Tag: doberman pinscher
Zeus was shot in the face after being let out into his backyard in Metairie, Louisiana.
“It’s unbelievable. People have been way more then generous, way more than expected,” said Heather Hilton, client services managers for Southeast Veterinary Specialists.
The bullet shattered part of Zeus’ jaw and lodged in the dog’s shoulder.
Zeus’ owner, Henry McCaskill, was trying to come up with the $3,419 required to perform the surgery, but concerned citizens began calling up the animal hospital to make donations after the dog’s story was publicized, the Times-Picayune reported.
The animal hospital said once the amount was reached, it had stopped accepting donations, but said names and numbers were being taken in case additional procedures become necessary.
Posted by jwoestendiek June 28th, 2012 under Muttsblog.
Tags: animals, backyard, doberman, doberman pinscher, dog, dogs, donations, face, henry mccaskill, louisiana, metairie, new orleans, pets, pinscher, public, shot, southeast veterinary specialists, surgery, trespasser, zeus
In the process of tallying the numbers of purebred dogs in America — or at least those that are registered — the American Kennel Club detected some interesting trends, such as how the nation’s most popular dog, the Labrador retriever, is losing ground in some towns.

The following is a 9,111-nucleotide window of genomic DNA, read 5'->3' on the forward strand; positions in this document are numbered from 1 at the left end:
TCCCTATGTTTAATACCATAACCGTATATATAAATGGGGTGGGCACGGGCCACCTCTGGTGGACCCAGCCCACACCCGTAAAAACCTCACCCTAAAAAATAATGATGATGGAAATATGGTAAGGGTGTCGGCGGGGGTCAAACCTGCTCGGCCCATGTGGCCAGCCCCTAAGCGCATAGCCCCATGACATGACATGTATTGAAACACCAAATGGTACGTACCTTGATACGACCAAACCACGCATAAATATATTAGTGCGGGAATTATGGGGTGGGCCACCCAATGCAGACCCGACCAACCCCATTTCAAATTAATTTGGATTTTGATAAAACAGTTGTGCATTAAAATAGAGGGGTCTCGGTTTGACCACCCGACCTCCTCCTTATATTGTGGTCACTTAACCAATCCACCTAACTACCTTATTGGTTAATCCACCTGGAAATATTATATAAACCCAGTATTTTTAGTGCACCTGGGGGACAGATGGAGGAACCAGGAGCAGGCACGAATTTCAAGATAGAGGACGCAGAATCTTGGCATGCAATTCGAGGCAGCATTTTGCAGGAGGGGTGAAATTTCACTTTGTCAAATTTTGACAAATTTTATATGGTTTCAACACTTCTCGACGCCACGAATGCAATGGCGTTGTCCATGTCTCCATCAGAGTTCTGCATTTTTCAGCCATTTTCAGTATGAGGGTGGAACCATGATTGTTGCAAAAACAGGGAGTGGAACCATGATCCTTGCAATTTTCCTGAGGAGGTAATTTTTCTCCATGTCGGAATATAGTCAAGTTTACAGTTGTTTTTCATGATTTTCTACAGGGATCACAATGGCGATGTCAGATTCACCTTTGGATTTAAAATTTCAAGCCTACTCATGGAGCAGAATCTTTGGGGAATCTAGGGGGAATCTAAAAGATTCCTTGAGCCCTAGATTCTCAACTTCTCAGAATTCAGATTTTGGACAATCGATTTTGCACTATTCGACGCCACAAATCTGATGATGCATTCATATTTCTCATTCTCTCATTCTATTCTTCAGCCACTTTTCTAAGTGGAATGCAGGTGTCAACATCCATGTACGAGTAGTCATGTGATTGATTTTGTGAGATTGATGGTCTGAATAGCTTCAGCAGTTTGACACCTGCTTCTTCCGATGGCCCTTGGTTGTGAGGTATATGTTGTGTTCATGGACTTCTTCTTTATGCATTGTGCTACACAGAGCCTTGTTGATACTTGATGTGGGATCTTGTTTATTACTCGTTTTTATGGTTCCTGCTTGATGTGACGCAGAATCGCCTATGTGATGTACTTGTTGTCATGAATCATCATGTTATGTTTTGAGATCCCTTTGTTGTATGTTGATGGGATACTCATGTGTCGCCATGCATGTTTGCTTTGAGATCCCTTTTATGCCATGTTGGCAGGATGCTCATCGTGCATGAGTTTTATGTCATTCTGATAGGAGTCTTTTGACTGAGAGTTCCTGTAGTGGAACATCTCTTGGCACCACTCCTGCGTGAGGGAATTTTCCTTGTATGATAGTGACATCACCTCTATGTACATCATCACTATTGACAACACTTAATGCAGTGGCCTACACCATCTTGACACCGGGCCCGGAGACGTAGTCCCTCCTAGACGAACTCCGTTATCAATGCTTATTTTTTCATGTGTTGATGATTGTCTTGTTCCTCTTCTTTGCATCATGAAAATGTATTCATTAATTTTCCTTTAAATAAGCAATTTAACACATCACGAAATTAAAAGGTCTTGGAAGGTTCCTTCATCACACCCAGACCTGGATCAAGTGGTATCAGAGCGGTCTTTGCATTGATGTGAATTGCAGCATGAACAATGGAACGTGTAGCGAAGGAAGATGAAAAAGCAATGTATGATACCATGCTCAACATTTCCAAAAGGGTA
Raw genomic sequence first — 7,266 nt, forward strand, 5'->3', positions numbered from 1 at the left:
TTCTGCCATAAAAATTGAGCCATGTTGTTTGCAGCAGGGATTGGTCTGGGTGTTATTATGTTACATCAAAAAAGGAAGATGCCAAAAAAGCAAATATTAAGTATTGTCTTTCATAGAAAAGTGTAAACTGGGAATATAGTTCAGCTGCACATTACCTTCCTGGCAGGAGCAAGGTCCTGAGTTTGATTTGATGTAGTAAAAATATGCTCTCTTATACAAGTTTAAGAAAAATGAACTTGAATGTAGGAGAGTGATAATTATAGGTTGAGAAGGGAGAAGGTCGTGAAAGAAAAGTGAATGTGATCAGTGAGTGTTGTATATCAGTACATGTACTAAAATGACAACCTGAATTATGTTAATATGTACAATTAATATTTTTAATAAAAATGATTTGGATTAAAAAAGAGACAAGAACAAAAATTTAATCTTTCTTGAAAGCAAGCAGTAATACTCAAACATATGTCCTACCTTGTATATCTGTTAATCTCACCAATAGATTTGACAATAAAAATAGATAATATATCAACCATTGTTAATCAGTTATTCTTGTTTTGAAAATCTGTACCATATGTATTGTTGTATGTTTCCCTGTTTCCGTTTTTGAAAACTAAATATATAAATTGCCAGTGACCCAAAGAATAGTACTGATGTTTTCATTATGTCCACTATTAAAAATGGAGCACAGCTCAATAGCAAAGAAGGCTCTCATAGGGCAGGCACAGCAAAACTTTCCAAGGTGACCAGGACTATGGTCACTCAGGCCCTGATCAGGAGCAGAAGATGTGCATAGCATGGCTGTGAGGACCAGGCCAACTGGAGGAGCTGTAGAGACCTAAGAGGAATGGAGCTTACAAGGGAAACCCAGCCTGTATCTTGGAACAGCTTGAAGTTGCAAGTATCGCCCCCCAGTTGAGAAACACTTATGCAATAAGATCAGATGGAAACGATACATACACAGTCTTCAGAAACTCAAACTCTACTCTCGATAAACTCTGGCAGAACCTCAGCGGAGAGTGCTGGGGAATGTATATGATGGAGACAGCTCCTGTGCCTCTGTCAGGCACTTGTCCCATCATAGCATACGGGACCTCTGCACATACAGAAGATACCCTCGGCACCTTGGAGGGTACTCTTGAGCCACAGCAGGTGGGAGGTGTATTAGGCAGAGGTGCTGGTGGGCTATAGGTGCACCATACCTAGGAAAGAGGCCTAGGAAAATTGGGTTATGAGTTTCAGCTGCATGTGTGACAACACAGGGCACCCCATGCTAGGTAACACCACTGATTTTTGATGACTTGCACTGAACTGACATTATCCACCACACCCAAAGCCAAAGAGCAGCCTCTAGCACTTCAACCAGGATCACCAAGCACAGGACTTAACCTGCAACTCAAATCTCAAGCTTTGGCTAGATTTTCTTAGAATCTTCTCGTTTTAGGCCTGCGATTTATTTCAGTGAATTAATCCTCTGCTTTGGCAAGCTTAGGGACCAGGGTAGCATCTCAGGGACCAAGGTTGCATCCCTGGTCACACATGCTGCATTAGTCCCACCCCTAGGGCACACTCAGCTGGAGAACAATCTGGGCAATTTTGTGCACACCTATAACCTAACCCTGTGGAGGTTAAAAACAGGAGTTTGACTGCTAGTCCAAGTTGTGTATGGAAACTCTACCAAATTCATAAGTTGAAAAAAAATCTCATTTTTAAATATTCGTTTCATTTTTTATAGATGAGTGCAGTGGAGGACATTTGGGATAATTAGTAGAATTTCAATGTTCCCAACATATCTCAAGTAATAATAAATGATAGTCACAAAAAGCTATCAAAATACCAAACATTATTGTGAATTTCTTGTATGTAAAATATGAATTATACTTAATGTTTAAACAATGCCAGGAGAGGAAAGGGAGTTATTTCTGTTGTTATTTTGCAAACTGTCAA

The fastest climbing breed, meanwhile, in terms of popularity, is the Havanese.
According to the AKC figures, more U.S. cities featured a breed other than the Labrador Retriever in the top spot this year than in 2008.
The German shepherd took over as No. 1 in Columbus, Detroit, Honolulu, Memphis, Miami, Providence and West Palm Beach.
The Yorkshire terrier bumped the Lab in Oakland, Tampa, New York City and Philadelphia.
And the bulldog became top dog in Los Angeles (despite other surveys that say Chihuahuas are the most predominant breed there). The AKC says celebrity bulldog owners — Adam Sandler, Kelly Osborne and John Legend among them — might be a reason behind the bulldog’s rise.
In what strikes me as a particularly odd tidbit, the bull terrier — 57th nationally — is the most popular breed in Newark, N.J. (Please feel free to explain that to me if you know the story behind it.)
To find out where your dog ranks nationally (keeping in mind the nation’s most popular dog isn’t a breed at all, but the mutt), click here.
There was only one city in America where the Labrador retriever didn’t factor into the Top 5 – Providence, R.I. In 2008, the Lab was No. 2 in Providence.
Over the past 10 years, the AKC says, the fastest growing breed nationally is the Havanese, having risen from 92nd to 32nd. Also rising quickly in national popularity have been the bulldog (from 21st to 7th); the French bulldog (from 73rd to 24th); and the Cavalier King Charles spaniel (from 58th to 25th).